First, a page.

Procedures—For each dog, MRI of the cervical vertebrae (sagittal, dorsal, and transverse T1- and T2-weighted images) was performed. Variables assessed were intervertebral disk degeneration, disk-associated compression, compression of the dorsal portion of the spinal cord, vertebral body abnormalities, and changes in intraparenchymal signal intensity. Associations between these variables and age, breed, sex, and location of the assessed intervertebral disk spaces were evaluated.
Results—Severe MRI abnormalities were detected in 17 dogs, including complete disk degeneration (n = 4 dogs), spinal cord compression (3), or both (10). Vertebral body abnormalities were detected in 8 dogs, and hyperintense signal intensity was detected in 2 dogs. Severity of disk degeneration and disk-associated compression was significantly associated with increased age. There was a significant association between disk degeneration, disk-as-sociated compression, and compression of the dorsal aspect of the spinal cord and location of the assessed intervertebral disk space, with the intervertebral disk spaces in the caudal portion of the cervical region being more severely affected.
Conclusions and Clinical Relevance—Abnormalities were commonly seen on MRI examinations of the caudal portion of the cervical vertebral column and spinal cord of clinically normal Doberman Pinchers and Foxhounds. Such lesions were probably part of the typical spinal cord degeneration associated with the aging process of dogs.
Objective—To provide a detailed computed tomography (CT) reference of the anatomically normal equine stifle joint.
Sample—16 hind limbs from 8 equine cadavers; no horses had evidence of orthopedic disease of the stifle joints.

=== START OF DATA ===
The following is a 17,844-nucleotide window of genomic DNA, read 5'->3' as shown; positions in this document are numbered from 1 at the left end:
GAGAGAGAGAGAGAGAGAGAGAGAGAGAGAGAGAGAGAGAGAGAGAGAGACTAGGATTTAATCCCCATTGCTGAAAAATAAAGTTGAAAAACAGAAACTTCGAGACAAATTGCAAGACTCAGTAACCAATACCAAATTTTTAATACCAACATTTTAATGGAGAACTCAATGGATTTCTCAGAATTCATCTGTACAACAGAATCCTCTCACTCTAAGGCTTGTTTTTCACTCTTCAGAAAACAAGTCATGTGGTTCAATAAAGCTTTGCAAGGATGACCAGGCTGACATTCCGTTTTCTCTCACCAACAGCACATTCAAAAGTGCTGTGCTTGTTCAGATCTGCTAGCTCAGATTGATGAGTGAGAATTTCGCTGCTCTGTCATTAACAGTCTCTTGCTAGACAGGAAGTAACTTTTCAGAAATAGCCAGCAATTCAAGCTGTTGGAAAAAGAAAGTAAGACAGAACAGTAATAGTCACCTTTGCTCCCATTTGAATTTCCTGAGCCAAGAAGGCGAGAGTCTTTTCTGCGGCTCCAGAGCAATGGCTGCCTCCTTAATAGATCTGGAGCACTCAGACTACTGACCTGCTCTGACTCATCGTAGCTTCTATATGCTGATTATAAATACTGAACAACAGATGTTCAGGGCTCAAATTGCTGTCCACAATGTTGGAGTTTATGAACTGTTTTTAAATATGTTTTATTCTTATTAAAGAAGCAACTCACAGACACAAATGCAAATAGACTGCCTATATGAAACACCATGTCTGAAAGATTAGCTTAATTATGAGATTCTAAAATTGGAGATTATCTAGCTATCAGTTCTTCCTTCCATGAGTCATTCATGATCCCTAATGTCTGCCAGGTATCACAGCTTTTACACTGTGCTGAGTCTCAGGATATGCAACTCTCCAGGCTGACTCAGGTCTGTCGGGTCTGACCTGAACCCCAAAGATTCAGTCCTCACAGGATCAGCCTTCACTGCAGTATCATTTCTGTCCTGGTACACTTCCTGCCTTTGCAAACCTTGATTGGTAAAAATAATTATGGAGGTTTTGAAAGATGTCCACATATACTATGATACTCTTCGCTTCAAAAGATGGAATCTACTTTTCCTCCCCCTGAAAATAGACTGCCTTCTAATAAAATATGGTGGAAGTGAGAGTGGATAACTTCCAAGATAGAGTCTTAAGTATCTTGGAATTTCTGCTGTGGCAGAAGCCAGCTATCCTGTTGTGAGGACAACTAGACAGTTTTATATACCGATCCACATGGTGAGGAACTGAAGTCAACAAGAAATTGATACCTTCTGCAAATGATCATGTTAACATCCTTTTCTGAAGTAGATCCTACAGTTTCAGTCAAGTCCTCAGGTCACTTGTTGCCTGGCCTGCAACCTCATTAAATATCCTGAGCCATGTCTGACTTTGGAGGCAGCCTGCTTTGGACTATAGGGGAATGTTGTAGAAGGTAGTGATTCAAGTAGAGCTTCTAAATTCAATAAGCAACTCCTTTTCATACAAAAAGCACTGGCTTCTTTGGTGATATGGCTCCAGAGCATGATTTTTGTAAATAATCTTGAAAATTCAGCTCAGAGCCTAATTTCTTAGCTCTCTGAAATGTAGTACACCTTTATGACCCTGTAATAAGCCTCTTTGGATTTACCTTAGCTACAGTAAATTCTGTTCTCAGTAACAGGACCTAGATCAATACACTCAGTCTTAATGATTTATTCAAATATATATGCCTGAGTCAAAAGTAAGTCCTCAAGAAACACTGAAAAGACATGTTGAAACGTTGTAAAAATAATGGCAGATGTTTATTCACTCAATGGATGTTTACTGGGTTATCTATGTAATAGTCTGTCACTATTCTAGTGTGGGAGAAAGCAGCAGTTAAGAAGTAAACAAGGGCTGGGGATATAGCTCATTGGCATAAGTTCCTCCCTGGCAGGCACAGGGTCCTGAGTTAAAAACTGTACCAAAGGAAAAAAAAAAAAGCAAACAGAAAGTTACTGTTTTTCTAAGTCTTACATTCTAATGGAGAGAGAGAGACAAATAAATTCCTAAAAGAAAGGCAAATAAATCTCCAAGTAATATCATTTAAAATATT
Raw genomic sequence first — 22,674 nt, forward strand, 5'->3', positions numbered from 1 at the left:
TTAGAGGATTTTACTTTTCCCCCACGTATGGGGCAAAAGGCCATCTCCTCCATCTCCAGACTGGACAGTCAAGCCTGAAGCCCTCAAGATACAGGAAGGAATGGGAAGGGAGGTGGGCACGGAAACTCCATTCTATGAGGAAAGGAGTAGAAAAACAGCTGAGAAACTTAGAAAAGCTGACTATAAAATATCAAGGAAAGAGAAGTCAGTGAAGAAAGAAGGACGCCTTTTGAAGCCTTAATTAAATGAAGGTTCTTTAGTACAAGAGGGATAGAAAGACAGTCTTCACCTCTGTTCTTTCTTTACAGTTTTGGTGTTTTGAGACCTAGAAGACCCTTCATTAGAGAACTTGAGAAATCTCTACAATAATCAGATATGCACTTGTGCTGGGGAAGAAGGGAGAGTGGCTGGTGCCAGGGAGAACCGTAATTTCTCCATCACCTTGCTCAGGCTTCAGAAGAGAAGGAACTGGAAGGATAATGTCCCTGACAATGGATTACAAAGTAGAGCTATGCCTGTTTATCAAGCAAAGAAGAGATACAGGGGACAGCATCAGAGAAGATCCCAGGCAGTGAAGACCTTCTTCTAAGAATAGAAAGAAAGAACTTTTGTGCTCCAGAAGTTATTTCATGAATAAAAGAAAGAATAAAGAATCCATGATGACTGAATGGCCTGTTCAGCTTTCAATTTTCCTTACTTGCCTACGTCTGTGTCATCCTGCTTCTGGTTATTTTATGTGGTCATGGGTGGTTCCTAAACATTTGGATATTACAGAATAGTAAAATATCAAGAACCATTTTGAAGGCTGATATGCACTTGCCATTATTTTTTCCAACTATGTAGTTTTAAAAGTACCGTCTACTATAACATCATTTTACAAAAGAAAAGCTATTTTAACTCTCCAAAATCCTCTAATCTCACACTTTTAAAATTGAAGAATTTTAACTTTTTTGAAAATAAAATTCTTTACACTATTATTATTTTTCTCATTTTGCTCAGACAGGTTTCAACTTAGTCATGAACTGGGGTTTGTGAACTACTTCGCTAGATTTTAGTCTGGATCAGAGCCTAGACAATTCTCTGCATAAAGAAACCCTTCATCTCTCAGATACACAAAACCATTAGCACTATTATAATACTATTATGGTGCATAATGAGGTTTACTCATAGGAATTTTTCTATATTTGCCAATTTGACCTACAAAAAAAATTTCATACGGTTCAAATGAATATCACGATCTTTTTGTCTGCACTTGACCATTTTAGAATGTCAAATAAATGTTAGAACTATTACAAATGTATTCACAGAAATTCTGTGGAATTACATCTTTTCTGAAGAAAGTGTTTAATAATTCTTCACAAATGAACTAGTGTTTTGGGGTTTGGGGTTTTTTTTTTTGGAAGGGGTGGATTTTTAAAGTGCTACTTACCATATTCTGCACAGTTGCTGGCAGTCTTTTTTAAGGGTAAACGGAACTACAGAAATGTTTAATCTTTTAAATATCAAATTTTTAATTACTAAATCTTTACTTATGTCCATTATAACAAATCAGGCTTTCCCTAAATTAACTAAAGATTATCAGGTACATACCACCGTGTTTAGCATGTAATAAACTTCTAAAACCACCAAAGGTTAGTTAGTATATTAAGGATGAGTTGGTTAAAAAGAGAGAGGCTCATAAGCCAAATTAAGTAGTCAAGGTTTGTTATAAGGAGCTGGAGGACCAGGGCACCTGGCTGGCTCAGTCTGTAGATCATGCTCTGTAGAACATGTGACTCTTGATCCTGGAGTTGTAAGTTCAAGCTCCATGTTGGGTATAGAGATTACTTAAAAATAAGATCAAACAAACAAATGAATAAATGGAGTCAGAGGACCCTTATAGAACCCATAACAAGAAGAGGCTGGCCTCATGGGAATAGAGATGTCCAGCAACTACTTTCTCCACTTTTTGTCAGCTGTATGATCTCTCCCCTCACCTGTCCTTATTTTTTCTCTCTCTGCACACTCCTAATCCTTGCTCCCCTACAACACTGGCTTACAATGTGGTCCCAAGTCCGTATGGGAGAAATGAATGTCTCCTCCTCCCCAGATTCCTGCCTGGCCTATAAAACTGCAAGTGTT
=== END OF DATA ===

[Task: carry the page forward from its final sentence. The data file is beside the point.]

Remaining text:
Procedures—CT of the stifle joint was performed on 8 hind limbs. In all limbs, CT was also performed after intra-articular injection of 60 mL of contrast material (150 mg of iodine/mL) in the lateral and medial compartments of the femorotibial joint and 80 mL of contrast material in the femoropatellar joint (CT arthrography). Reformatted CT images in the transverse, parasagittal, and dorsal plane were matched with corresponding anatomic slices of the 8 remaining limbs.
Results—The femur, tibia, and patella were clearly visible. The patellar ligaments, common origin of the tendinous portions of the long digital extensor muscle and peroneus tertius muscle, collateral ligaments, tendinous portion of the popliteus muscle, and cranial and caudal cruciate ligaments could also be consistently evaluated. The cruciate ligaments and the meniscotibial ligaments could be completely assessed in the arthrogram sequences. Margins of the meniscofemoral ligament and the lateral and medial femoropatellar ligaments were difficult to visualize on the precontrast and postcontrast images.
Conclusions and Clinical Relevance—CT and CT arthrography were used to accurately identify and characterize osseous and soft tissue structures of the equine stifle joint. This technique may be of value when results from other diagnostic imaging techniques are inconclusive. The images provided will serve as a CT reference for the equine stifle joint.
Objective—To determine radiographic, magnetic resonance
imaging (MRI), computed tomography (CT),
and rhinoscopic features of nasal aspergillosis in
Animals—15 client-owned dogs.